Slimming Down Your AWS Lambda Deployment Package

We use AWS Lambda for a variety of purposes, but one of our most important use cases is rendering customer artwork into PDFs. Around a year ago, we began hitting some limits with AWS Lambda, specifically with the increasing size of the function’s package. What follows is an account of the problem encountered and the solution we ultimately implemented.

As a quick primer, we refer to “rendering” as the stage in our print and mail workflow that normalizes customer artwork for downstream print production, as well as creates proofs and thumbnails for customers to view. These services rely heavily on open source and custom in-house image processing libraries and executable binaries. When we deploy our rendering services, we typically include these dependencies in the deployment package and reference them on-runtime. Over time, as we added more functionality to our rendering services, we’ve needed to add additional dependencies, increasing the size of the package.

As is documented at the time of writing, Lambda functions have a size limit of approximately 250MB for the uncompressed deployment package when deployed from S3. We recognized the risk that this limit posed — it could potentially restrict us from introducing new or upgraded dependencies and could be a significant blocker to implementing time-critical features or bug fixes. We needed to come up with a solution that would give us more breathing room in the near future.

Experimentation

To start, we examined the contents of the deployment package and categorized them. We found that 2.86% of the package was source code, 39.47% were language-specific dependencies (node_modules) and 57.67% were binary executables and system-libraries. Using this data we brainstormed and experimented with several solutions.

The first was to use an executable packer (UPX) to reduce the footprint of our binary executable dependencies, since they made up the majority of our deployment package. This approach decreases the size of that category by around 30% (16% overall), but adds latency to the execution time. Tests demonstrated that for one process-critical executable the execution time increased from 34ms to 277ms.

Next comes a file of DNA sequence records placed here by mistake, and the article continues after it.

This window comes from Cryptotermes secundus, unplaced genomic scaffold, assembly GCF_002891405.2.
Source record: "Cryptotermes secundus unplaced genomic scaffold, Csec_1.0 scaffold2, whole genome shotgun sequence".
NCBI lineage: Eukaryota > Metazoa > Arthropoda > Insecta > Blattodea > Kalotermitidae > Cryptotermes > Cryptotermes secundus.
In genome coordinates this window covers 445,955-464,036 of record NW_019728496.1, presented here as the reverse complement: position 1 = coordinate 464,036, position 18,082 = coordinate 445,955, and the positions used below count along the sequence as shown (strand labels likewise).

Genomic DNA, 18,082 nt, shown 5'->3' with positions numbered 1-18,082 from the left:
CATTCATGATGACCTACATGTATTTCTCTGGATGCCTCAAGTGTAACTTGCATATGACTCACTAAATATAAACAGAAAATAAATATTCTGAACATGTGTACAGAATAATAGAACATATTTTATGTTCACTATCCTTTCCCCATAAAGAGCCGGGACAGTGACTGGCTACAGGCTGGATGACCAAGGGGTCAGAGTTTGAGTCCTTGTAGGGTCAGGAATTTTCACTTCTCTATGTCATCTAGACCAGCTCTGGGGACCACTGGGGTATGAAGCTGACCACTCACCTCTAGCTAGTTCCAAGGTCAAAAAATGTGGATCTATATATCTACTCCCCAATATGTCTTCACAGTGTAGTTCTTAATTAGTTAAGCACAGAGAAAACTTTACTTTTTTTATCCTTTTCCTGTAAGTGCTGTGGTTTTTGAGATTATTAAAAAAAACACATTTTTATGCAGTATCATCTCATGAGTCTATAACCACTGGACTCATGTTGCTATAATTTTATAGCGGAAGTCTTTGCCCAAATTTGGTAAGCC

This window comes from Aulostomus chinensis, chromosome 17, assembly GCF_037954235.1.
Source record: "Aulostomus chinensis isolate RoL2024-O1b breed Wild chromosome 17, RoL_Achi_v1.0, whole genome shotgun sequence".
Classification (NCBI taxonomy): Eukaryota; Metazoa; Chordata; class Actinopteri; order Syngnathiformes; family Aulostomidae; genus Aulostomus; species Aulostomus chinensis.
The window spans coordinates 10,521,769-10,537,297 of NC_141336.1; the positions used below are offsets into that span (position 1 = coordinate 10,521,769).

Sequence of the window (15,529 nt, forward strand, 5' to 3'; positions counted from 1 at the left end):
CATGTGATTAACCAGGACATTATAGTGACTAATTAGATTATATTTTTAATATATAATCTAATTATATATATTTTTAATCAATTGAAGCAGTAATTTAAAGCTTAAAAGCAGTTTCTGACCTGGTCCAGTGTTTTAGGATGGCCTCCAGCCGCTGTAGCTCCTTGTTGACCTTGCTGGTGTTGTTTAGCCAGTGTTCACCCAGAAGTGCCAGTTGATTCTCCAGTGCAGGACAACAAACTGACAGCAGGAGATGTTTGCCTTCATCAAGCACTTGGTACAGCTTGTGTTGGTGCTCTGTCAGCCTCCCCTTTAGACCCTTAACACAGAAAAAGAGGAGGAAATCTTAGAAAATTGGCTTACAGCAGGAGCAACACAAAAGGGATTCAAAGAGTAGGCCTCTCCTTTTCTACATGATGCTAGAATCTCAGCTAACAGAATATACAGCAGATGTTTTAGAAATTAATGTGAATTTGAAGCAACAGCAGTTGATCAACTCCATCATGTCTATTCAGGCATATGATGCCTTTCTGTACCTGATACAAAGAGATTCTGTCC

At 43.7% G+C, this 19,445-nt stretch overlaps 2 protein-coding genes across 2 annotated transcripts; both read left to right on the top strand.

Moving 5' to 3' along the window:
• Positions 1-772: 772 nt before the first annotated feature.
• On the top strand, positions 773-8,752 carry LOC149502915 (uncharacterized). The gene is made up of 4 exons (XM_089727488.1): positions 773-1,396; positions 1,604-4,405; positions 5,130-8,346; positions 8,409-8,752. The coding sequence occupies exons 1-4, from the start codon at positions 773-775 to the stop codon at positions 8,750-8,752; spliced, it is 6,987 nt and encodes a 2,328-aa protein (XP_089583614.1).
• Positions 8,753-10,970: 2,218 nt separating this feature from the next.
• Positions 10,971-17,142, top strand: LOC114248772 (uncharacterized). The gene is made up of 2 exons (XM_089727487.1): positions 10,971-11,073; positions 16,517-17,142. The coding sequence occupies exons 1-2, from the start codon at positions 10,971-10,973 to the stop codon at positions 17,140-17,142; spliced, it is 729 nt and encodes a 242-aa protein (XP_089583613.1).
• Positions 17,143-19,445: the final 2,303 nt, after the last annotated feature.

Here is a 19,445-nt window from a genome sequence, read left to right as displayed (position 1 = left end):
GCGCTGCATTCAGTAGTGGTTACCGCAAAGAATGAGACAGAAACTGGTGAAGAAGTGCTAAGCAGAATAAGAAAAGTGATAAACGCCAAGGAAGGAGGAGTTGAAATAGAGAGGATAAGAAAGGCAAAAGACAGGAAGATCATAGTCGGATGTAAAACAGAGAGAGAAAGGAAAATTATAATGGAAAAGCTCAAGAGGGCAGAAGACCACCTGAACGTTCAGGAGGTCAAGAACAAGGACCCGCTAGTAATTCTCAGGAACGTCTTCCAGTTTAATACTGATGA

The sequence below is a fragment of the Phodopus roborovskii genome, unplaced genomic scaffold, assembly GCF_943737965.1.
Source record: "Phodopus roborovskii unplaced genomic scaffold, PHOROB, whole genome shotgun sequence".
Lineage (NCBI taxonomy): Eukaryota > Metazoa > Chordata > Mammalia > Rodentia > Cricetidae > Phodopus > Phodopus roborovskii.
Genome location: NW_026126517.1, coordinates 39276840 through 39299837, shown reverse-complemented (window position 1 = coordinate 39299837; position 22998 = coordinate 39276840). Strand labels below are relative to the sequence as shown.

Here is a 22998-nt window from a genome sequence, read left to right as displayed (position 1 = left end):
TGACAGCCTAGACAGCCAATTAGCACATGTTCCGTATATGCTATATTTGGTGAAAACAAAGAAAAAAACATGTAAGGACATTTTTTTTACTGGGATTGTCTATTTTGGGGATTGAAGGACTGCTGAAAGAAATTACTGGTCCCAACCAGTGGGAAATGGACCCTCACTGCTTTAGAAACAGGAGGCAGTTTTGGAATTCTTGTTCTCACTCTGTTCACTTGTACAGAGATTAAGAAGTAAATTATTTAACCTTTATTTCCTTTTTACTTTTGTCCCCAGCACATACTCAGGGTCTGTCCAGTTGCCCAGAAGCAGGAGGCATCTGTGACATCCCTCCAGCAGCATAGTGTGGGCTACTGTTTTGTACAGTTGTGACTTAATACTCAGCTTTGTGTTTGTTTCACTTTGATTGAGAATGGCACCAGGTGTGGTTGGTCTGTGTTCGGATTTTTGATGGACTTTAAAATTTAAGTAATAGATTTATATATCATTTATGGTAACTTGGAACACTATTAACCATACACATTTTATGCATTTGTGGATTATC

Alternatively, we considered compressing the deployed Node dependencies using a module bundler to minify the deployed JavaScript code. In practice, this would require significant changes to our application code and would not prevent non-Node dependencies from exceeding our limit.

Store Dependencies in S3, Download on Start-Up

The final approach that we considered, and the one that we ultimately decided to implement, was to store dependencies in S3 and download them on function start-up. The Lambda execution environment provides access to 512 MB of disk space in the /tmp directory (docs) so we have plenty of scaling room for additional dependencies.

This approach has one key drawback – it takes time (~3.5s) to download dependencies, even when archived and compressed. Adding that additional time to each Lambda execution is unacceptable – it would increase our billing significantly.

However, this drawback is mitigated by an interesting feature of Lambda – execution context reuse. Lambda functions essentially execute in sandboxed containers. When a function executes for the first time after being created or having its code or configuration updated, a new container (execution context) is created, and the code is loaded and ran in the container. After the function is executed, Lambda will keep the execution context alive. Under certain conditions, a subsequent execution may re-use the existing execution context.